It’s difficult that whenever we try to pursue advancements in medicine, animals are used for the sake of humanity’s health. It’s clearly obvious that the majority of the world has compassion towards animals and we would want to provide the best quality of life for them as much as possible. While I am saddened that animals are being used in testing and research, they serve an essential purpose, and most medical advancements have happened because of animal testing ( Pence,2017). To ease our moral conscience, we need to determine the necessity of the problem being studied and how useful the information from animal studies is to human studies, as stated in the source you provided (“Medicine and Vaccines,” n.d.). We understand that to test vaccines, it must be done in a living system that is infected with a certain ill-causing agent, and inducing sickness in animals is more acceptable than doing it in humans. Because avoiding harm in humans takes utmost precedence over avoiding harm in animals, we need to do what we can to make animal research as ethical as possible. In addition to the suggestion you made about using NSAIDs, we can also sedate animals so that they’re not conscious to experience any not only physical but also psychological and emotional trauma.
Pence, G.E.(2017). Medical ethics: Accounts of ground-breaking cases (8th ed.). New York, NY: McGraw Hill Education.
Royal Society for the Prevention of Cruelty to Animals. (n.d.). Medicine and vaccines. Retrieved from https://www.rspca.org.uk/adviceandwelfare/laboratoty/medicinesandvaccines (Links to an external site.)
Humans have a better quality of life with the use of animals in scientific/medical research. Every day about 25 million mice are used globally in research into the development of treatments for diseases including malaria, heart disease, cancer, and aids (Holden, 2016). Rodents are 80% of our genes and have been described as the “perfect model organism” for human biology (Holden,2016).
Experiments should be used as humanely as possible but that’s not the case. The ethical issue in this research is the pain, distress, and isolation that animals have to go through for an experiment. Humans can have a decision to consent while animals do not. Without animals, research would have to be done on humans which would be subject to harm in many experiments (Pence,2017).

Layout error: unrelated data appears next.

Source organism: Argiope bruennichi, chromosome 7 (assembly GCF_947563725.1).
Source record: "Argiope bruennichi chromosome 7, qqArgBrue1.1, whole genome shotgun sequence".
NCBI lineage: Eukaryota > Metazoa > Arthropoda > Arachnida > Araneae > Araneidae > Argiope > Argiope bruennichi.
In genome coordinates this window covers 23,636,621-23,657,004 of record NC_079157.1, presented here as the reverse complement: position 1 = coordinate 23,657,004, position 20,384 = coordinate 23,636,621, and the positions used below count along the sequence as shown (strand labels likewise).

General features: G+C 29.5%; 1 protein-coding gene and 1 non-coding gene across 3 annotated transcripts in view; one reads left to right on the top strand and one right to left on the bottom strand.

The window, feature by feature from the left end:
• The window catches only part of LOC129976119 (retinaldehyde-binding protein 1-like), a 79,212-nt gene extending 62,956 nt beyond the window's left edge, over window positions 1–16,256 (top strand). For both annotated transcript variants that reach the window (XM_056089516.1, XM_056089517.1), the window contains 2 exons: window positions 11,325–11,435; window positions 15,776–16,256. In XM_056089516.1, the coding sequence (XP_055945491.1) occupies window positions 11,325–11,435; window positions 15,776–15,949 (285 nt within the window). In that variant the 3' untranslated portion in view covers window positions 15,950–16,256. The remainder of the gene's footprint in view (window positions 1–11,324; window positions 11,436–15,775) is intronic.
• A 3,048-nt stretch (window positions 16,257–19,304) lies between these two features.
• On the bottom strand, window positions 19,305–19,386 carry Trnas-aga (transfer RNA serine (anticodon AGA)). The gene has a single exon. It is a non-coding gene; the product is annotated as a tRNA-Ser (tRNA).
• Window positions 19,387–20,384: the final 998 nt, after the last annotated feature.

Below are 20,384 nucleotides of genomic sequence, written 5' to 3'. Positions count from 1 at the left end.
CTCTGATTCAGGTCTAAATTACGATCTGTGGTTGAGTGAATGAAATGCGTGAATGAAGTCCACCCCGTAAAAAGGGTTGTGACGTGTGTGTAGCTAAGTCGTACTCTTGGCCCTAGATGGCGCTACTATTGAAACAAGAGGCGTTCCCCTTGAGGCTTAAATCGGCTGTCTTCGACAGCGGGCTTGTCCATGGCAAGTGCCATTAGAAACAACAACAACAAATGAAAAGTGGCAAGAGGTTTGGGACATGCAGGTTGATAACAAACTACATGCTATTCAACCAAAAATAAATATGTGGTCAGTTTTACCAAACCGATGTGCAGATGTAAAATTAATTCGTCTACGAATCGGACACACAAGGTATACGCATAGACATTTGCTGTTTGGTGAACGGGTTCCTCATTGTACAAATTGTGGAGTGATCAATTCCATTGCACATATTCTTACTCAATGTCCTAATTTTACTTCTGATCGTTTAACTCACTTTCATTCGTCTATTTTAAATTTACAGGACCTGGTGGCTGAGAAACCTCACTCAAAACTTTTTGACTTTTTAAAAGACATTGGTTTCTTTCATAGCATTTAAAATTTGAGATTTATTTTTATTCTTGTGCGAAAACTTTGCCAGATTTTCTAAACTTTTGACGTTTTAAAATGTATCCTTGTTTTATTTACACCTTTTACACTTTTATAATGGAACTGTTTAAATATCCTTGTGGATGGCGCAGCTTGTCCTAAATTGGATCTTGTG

Animals could be replaced in experiments by the use of cultures or test tube-based experiments can be conducted for further research study instead, to avoid ethical issues.
Realistically speaking, I don’t think animals will be completely replaced considering the many advancements we’ve made in medicine and health because of animal research and testing (Pence,2017). I think animals should only be used when absolutely necessary and if the results from the study are likely to contribute to human studies. Otherwise, other alternatives can be used if their results can yield the same level or at least similar results. In addition to the suggestions you made, one alternative to animals being used in research is the use of computer models. Computer models allow simulations that can help predict possible biological toxic effects. Also, many ethical issues revolve around using higher vertebrates, so lower vertebrates, and invertebrates may be used. These organisms offer the advantages of shorter life cycles and simple anatomy ( Doke & Dhawale,2015).
Doke, S.K., & Dhawale, S.C.(2015). Alternatives to animal testing: A review DOI:
https://doi.org/10.1016/j.jsps.2013.11.002 (Links to an external site.
Pence, G.E. (2017). Medical ethics: Accounts of ground-breaking cases (8th ed.). New York, NY:
McGraw Hill Education.
Tough dilemma, right? If by chance, tomorrow, researchers shared they had a cure for Parkinson’s disease. Thank you to the research they have conducted over the past using monkeys, do you think then that those against animal research would feel differently? Explain.